Let us consider now how the labor of a Council is to be divided and carried out when there is sufficient size to warrant separate meetings of the Consistory and deacons. In this connection let us understand that the church order in several articles teaches us that the ministers, elders, and deacons are to meet regularly and monthly, at the very least. The various articles of the church order mention meeting even weekly; and, if the work warrants, this maybe necessary in a very large church. However, practically, the work of the church can usually be handled properly in our churches by holding regular monthly meetings, and making provision for special meetings to consider pressing matters that ought not to wait for the next regular meeting, whether that be by the Consistory, Diaconate, or Council.
Therefore each month the Council, the Consistory, and the Diaconate are to meet in separate meetings to accomplish the work of the church. How then is the work of the church to be divided? In the first place, we must hold that the basic division of work is determined by the peculiar offices in which the officebearers labor. The following is a suggested division of labors.
The deacons will handle all work of benevolence. This includes the scheduling of visits to the widows and orphans, and the aged or infirm, as well as the consideration of the affairs of the congregation that might suggest a need within the congregation for their labor of mercy. There is, further, the necessary consideration of the needy causes that are worthy of the labors of the deacons to collect alms and distribute them for these causes. Included is all other labor that belongs specifically to the work belonging to their office in harmony with Articles 25 and 26 of the church order. Also, for practical reasons, although this does not belong specifically to their labor as deacons, all financial matters including general, building funds, etc., are often given into the care of the deacons. And the financial reports are presented at the Council meetings.
The elders take the oversight of the congregation: exercise discipline, make provision for and report on family visits, make catechism class visits, visits to the aged, and take oversight of the deacons and of the preaching of the Word. They are to make decisions on the representation to the broader assemblies. Further, they take oversight of confessions of faith, baptism requests, transfers of membership. They take oversight of the minister, and all other spiritual matters of the congregation, including that labor that is given to them or implied in the church order, Articles 16, 21, and 23.
The Council is composed of both the elders and deacons. At the Council meetings the deacons will present a written report of their work, and the elders will report to the deacons on their labor as it affects the labors of the diaconate. The Council will handle the work of evangelism, the general fund budget, the buildings and property, nominations for office, the calling of the minister, any discipline necessary of any officebearer, the agenda for congregation meetings, the approbation of the congregation meetings, etc. – in short, all matters not concerning benevolence or the exercise of Christian discipline within the congregation and the spiritual oversight of the same. We must also include here the annual church visits. Also, we have found it helpful to have a committee of one elder and one deacon to welcome new members to our congregation. Finally, censura morum shall be conducted in harmony with Article 81 of the church order at the Council Meeting.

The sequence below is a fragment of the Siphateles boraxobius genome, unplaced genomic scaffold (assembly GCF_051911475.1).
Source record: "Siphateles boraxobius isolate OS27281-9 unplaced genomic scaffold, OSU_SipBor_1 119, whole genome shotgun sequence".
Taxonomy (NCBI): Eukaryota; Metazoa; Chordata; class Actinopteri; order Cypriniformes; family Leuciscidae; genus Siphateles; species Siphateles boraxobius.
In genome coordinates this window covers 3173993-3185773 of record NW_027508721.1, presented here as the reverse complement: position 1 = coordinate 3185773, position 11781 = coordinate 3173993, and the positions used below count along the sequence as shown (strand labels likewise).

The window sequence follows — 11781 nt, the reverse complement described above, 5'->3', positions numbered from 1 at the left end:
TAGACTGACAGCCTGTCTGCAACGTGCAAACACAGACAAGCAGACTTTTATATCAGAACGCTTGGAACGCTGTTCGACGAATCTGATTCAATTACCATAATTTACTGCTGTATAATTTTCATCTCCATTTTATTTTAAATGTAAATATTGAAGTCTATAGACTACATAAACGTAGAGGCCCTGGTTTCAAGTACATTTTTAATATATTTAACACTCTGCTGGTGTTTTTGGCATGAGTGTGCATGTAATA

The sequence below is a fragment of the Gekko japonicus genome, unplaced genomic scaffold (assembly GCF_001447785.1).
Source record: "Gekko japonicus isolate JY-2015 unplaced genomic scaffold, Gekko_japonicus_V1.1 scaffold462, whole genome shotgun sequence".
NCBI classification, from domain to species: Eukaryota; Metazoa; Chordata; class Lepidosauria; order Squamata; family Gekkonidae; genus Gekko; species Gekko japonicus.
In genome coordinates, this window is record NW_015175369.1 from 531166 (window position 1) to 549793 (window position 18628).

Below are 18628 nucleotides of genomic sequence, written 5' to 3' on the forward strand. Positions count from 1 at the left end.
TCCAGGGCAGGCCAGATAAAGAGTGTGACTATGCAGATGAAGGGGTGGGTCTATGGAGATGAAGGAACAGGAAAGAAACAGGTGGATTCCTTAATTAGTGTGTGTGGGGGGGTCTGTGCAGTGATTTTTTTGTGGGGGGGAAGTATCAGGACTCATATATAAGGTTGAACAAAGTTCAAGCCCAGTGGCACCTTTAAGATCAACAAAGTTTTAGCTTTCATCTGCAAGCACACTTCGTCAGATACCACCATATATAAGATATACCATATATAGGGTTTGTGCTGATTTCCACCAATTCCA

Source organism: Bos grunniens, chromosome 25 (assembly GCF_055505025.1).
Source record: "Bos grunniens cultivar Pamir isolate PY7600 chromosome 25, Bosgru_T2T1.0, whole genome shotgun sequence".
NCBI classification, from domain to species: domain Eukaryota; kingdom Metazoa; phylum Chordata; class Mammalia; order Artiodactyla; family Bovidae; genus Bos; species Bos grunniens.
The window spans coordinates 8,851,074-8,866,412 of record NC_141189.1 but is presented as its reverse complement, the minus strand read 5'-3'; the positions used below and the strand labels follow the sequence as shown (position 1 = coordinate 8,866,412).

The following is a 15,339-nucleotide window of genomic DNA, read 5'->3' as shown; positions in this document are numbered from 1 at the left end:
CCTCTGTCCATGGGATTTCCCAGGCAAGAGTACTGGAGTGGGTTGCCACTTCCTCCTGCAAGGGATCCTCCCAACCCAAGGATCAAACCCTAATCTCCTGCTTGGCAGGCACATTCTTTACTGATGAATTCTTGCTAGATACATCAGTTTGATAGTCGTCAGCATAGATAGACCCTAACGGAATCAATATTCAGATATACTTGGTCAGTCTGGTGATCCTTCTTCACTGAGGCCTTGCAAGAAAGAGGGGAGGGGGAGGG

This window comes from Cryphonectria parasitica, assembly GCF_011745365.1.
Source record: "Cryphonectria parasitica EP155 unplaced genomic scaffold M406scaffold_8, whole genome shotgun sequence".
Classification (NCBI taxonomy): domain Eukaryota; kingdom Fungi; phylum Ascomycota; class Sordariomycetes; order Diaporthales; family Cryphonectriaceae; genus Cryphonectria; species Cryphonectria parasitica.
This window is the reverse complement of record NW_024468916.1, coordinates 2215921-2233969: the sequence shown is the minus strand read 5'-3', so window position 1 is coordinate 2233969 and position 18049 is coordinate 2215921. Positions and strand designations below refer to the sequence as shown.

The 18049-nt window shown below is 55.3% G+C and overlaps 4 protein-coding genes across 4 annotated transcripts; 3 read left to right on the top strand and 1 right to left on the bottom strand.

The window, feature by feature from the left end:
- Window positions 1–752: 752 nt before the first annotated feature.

There shall be minute books kept by each body, the clerk of Consistory acting also as the clerk of the Council. The deacons shall choose their own officers, including President, Secretary, and General Adjunct. There shall be an elder or minister present at the deacon meetings. This is in harmony with the oversight that the Consistory is to take over the labors of the deacons.
In conclusion, it should be obvious from all the various labors required of the officebearers that the labors of the officebearers will be much better served from such a division of labors whenever this is possible. Our Lord Jesus Christ gives to the officebearers a very serious responsibility in caring for the souls of His people, and it is necessary that we undertake the same in the most orderly and spiritually edifying way possible. Even the apostles found that they could not do justice to the labor of the spiritual feeding of the flock of Christ and the spiritual oversight of the same, and also properly carry out the mercies of Christ in the church. Graciously our Lord instituted the office of deacon to care for these needs. Surely we also should see that it is the part of sanctified wisdom to accomplish our labors in the several offices by the means afforded us in separate meetings where our time can be devoted to the calling of our offices in the best possible way.